Reporting & ROI — It’s challenging to understand and optimize performance with disparate reporting. Partners for reporting & ROI build robust reporting for LinkedIn alongside all your other marketing programs to show a holistic view of campaign performance data and visualize return on investment.

Insights — It can be time intensive to surface the right content and audience insights for your marketing strategies and tactics. Partners for insights will uncover the information you need to build informed content and campaigns for LinkedIn. 

Tapping through on any the topics takes you to a listing of approved partners that can help you maximize your on-platform strategy, and get better results from your LinkedIn efforts.

Of course, for many, such assistance will be beyond the marketing budget, especially in 2020, but there could be significant benefits in gaining new insight if you are looking to improve your on-platform performance.

You can read more about LinkedIn’s Marketing Partner Program here.

Socialmediatoday.com

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Brand creatives: The forgotten workers struggling with burnout

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Brand creatives: The forgotten workers struggling with burnout

Photo by Tim Gouw / Unsplash

The demand for quality content continues to rise and this is putting an added stress on creators. Analysts are predicting this year to be the longest selling season seen for many years. This presents little reprieve for creators.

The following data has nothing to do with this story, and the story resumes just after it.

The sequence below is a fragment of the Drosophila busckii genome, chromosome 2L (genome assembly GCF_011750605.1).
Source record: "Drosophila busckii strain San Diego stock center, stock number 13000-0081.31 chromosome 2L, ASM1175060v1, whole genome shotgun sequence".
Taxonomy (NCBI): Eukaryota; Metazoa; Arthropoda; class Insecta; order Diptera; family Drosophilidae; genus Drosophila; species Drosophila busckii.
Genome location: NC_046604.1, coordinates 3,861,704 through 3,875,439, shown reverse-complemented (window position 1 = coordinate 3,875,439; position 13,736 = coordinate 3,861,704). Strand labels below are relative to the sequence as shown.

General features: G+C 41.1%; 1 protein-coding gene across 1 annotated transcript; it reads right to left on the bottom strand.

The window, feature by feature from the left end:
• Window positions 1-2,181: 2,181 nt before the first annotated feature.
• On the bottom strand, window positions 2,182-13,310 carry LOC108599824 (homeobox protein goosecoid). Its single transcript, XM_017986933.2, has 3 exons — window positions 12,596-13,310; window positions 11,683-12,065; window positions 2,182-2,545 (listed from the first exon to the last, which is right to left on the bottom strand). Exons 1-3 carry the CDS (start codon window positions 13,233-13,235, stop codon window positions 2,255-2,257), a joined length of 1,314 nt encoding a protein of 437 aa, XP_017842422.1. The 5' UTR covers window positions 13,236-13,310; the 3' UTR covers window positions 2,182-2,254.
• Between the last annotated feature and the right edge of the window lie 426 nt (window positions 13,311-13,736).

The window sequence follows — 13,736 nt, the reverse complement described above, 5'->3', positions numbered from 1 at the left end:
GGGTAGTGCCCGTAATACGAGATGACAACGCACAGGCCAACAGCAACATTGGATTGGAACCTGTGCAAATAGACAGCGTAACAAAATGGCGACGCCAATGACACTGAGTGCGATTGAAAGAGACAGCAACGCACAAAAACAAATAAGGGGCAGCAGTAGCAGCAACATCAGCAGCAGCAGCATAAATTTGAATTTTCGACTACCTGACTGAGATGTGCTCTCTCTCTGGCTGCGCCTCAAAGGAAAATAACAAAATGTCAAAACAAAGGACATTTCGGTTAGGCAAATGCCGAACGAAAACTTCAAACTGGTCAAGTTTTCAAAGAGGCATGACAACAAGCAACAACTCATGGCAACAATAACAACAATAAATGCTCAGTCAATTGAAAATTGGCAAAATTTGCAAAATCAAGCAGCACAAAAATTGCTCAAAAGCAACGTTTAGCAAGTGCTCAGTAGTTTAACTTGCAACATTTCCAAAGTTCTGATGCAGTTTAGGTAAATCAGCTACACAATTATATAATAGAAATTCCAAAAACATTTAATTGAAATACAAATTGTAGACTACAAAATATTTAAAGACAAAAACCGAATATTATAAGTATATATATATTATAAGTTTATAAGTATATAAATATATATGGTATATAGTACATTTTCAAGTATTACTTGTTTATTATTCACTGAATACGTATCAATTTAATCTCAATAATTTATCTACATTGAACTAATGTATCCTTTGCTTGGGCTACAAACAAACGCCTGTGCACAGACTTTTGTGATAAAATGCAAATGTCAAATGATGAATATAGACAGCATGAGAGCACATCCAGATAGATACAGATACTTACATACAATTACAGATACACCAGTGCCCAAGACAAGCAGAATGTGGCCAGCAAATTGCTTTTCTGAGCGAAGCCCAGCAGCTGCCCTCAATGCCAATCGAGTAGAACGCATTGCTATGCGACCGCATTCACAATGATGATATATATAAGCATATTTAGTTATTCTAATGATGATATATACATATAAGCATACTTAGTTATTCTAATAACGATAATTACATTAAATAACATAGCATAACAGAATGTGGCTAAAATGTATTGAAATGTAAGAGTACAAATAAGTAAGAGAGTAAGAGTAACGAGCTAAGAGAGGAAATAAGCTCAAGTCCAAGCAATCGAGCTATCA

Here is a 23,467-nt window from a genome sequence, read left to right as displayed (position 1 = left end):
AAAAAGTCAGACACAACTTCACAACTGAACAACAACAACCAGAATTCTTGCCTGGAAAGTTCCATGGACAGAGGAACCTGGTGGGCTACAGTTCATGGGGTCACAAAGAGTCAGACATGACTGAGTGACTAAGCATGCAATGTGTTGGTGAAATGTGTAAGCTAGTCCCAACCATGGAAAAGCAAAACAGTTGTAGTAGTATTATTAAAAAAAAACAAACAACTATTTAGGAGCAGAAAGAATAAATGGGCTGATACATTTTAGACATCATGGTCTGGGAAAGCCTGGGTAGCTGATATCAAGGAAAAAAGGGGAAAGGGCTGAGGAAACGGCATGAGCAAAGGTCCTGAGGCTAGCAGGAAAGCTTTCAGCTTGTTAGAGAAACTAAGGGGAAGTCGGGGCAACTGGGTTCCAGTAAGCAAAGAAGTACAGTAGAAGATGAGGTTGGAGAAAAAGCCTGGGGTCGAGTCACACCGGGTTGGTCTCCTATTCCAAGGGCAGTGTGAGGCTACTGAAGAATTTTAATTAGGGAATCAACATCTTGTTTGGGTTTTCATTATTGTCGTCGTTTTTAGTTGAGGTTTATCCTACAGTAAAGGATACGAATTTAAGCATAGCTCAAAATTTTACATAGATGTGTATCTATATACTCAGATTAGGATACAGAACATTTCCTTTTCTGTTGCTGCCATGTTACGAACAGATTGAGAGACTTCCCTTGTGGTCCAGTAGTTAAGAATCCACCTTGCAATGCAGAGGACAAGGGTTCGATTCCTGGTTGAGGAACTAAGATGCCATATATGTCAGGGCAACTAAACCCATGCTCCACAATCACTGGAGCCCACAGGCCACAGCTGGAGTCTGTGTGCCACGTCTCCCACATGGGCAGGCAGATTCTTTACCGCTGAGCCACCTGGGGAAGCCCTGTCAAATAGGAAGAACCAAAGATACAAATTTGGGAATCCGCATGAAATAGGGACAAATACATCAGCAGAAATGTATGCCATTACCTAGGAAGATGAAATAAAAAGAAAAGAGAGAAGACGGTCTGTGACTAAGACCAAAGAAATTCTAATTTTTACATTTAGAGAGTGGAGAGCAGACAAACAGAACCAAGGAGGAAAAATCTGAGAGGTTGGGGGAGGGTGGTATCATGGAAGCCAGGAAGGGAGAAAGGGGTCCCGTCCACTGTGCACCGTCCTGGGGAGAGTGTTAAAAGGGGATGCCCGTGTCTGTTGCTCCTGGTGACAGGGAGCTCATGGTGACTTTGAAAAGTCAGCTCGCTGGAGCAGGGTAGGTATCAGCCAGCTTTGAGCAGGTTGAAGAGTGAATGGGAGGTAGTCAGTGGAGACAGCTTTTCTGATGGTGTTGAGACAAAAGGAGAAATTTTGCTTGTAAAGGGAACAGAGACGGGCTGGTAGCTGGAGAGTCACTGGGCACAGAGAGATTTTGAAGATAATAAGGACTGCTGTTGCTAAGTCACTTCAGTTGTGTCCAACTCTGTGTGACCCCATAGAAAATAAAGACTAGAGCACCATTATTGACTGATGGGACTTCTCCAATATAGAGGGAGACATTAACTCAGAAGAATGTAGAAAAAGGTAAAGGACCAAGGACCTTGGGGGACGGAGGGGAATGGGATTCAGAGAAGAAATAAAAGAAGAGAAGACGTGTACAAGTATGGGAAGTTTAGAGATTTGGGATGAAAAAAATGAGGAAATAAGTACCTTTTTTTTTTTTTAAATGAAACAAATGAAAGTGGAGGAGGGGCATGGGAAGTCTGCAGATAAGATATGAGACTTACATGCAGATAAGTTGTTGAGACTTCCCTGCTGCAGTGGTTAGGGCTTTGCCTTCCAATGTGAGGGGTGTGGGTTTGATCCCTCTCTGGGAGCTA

While businesses everywhere are focused on work/life balance, that’s a luxury most creators do not have. Recently, Digital Journal posted an article about ‘hustle culture’ and the dangers this presents to employees in the long-term. Central to these concerns was burnout. Yet burnout is also an issue for the sell-employed and within this category, those working in the creative arts standout.

Social Media Creatives are people who carve out creative posts which are intended to be shared by a brand on their social media platforms, designed to help the brand to reach out more fully to their target audience.

Creator burnout encroaches on creator wellness, which is not only a threat to the creator, but also to brands and ultimately the consumer.